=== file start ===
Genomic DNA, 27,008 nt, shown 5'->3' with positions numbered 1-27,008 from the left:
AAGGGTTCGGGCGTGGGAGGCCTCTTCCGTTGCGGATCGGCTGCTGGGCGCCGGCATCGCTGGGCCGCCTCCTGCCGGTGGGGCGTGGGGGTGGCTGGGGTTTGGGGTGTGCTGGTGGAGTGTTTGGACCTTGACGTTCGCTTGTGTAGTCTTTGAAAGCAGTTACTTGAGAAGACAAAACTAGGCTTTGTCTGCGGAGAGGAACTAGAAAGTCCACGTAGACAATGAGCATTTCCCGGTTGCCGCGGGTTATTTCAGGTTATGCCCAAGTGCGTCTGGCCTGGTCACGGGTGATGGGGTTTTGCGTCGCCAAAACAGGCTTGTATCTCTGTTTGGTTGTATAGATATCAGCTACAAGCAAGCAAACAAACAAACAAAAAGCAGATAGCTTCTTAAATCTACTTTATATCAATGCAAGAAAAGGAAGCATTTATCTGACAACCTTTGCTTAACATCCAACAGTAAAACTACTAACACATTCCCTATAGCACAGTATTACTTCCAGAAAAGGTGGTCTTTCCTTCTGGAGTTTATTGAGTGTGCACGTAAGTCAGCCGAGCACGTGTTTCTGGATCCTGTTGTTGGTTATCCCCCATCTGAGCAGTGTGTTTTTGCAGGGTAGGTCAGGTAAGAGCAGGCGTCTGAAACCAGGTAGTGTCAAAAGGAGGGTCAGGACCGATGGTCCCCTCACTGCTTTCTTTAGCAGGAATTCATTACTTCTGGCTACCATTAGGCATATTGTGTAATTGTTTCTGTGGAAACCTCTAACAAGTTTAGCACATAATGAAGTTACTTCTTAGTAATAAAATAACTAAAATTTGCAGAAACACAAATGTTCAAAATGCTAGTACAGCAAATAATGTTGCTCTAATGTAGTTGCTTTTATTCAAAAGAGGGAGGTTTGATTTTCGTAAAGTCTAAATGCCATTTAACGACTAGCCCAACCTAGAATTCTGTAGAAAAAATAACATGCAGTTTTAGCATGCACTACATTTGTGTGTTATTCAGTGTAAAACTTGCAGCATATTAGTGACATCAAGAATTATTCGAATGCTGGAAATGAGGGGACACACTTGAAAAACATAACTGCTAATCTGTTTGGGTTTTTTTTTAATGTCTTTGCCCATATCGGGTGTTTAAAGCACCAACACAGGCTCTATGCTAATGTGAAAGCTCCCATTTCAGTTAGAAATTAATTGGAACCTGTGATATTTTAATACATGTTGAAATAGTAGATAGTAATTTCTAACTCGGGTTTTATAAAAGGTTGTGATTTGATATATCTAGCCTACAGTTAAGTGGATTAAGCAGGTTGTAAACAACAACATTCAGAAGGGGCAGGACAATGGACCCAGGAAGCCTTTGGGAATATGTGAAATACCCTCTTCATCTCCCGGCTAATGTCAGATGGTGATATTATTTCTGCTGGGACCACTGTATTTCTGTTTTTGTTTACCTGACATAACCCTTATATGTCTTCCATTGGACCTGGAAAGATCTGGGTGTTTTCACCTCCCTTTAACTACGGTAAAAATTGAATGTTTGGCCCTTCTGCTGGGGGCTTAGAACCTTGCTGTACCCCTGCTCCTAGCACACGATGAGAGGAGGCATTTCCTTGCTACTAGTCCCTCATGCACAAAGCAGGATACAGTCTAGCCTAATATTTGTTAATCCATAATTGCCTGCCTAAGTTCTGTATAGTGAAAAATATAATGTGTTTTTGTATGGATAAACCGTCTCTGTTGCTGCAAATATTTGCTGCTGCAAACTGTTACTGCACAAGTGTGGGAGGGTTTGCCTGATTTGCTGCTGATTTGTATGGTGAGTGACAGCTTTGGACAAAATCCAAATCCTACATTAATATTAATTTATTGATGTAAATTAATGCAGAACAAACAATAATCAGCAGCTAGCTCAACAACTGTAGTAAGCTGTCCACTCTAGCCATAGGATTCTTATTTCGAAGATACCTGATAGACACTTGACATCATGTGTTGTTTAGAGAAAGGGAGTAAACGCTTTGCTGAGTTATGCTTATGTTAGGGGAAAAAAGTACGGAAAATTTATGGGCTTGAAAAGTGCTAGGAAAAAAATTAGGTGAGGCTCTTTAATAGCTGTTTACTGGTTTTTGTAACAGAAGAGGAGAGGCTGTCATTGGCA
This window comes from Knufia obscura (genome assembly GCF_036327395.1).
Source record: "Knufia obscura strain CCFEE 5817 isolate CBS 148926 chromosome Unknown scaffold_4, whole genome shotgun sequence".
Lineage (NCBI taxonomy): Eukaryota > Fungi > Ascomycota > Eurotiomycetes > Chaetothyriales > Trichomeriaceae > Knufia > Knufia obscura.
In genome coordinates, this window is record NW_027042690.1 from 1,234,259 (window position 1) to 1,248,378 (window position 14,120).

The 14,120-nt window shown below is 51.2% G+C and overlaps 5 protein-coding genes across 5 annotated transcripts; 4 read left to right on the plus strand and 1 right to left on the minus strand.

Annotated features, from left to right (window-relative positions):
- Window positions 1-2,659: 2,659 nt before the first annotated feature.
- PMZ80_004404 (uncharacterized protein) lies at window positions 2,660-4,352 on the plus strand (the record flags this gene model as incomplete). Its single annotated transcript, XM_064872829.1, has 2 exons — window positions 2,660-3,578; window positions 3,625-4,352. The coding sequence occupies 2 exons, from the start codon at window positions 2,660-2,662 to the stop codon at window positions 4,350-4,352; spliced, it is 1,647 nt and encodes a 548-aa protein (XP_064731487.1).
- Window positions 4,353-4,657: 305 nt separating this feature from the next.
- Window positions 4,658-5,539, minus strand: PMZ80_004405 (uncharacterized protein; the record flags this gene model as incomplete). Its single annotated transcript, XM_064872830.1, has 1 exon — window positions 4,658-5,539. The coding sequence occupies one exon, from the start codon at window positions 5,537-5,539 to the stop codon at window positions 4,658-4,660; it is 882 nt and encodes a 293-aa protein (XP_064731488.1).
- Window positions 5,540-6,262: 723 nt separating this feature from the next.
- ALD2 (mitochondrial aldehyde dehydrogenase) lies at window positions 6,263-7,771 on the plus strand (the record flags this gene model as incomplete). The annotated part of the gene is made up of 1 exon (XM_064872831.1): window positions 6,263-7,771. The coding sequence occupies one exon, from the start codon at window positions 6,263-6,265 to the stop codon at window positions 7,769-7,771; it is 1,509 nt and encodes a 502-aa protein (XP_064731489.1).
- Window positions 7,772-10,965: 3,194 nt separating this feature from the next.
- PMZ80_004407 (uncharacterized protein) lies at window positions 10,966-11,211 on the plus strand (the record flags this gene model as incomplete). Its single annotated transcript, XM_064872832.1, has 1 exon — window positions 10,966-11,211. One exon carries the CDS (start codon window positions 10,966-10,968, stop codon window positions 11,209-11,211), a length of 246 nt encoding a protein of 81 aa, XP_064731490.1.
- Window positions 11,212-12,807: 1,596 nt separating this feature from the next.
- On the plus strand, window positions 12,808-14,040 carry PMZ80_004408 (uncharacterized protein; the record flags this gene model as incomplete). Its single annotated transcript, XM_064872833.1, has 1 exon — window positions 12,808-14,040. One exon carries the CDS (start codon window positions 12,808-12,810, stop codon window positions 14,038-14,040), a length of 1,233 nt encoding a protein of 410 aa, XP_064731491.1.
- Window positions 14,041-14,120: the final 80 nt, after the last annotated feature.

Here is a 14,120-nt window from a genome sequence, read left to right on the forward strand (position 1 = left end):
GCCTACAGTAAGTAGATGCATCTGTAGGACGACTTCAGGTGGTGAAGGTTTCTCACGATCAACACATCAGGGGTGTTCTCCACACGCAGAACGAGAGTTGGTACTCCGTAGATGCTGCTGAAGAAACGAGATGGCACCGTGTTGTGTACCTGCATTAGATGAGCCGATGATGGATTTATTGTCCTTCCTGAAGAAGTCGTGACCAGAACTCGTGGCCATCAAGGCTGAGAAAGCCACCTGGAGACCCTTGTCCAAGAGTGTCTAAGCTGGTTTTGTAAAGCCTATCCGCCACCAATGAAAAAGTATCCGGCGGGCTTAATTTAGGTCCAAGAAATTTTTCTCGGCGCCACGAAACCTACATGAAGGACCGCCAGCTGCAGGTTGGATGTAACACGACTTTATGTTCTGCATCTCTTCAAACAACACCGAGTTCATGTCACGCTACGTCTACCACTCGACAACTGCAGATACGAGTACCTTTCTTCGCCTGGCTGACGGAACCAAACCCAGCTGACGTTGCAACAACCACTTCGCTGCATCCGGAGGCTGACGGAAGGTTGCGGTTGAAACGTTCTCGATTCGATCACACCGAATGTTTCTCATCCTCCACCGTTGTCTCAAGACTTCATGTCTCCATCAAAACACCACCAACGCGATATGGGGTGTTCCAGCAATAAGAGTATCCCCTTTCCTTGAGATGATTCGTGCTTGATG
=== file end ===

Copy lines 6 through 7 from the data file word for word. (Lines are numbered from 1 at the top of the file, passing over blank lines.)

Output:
In genome coordinates, this window is record NW_027042690.1 from 1,234,259 (window position 1) to 1,248,378 (window position 14,120).

The 14,120-nt window shown below is 51.2% G+C and overlaps 5 protein-coding genes across 5 annotated transcripts; 4 read left to right on the plus strand and 1 right to left on the minus strand.